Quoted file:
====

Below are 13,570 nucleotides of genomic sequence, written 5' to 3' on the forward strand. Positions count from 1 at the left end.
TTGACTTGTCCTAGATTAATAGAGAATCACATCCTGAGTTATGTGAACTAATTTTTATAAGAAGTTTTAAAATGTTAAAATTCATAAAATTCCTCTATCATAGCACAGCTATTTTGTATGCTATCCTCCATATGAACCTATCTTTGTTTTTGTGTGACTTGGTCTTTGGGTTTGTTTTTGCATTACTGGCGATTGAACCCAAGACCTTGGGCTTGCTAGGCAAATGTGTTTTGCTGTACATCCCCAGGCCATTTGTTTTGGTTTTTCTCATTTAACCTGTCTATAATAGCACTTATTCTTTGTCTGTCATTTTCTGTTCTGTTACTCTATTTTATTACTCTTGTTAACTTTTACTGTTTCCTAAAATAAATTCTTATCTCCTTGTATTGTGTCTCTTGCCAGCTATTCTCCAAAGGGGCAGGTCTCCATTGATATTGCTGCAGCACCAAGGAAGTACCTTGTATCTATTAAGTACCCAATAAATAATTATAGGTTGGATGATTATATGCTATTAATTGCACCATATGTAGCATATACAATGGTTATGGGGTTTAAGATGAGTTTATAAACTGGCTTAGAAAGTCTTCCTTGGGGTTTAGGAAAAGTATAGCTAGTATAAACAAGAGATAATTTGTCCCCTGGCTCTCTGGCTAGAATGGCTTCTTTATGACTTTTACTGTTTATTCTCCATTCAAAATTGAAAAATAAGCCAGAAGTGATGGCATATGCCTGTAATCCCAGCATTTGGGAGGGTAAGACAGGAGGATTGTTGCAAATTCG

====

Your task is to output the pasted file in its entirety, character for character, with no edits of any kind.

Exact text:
Below are 13,570 nucleotides of genomic sequence, written 5' to 3' on the forward strand. Positions count from 1 at the left end.
TTGACTTGTCCTAGATTAATAGAGAATCACATCCTGAGTTATGTGAACTAATTTTTATAAGAAGTTTTAAAATGTTAAAATTCATAAAATTCCTCTATCATAGCACAGCTATTTTGTATGCTATCCTCCATATGAACCTATCTTTGTTTTTGTGTGACTTGGTCTTTGGGTTTGTTTTTGCATTACTGGCGATTGAACCCAAGACCTTGGGCTTGCTAGGCAAATGTGTTTTGCTGTACATCCCCAGGCCATTTGTTTTGGTTTTTCTCATTTAACCTGTCTATAATAGCACTTATTCTTTGTCTGTCATTTTCTGTTCTGTTACTCTATTTTATTACTCTTGTTAACTTTTACTGTTTCCTAAAATAAATTCTTATCTCCTTGTATTGTGTCTCTTGCCAGCTATTCTCCAAAGGGGCAGGTCTCCATTGATATTGCTGCAGCACCAAGGAAGTACCTTGTATCTATTAAGTACCCAATAAATAATTATAGGTTGGATGATTATATGCTATTAATTGCACCATATGTAGCATATACAATGGTTATGGGGTTTAAGATGAGTTTATAAACTGGCTTAGAAAGTCTTCCTTGGGGTTTAGGAAAAGTATAGCTAGTATAAACAAGAGATAATTTGTCCCCTGGCTCTCTGGCTAGAATGGCTTCTTTATGACTTTTACTGTTTATTCTCCATTCAAAATTGAAAAATAAGCCAGAAGTGATGGCATATGCCTGTAATCCCAGCATTTGGGAGGGTAAGACAGGAGGATTGTTGCAAATTCG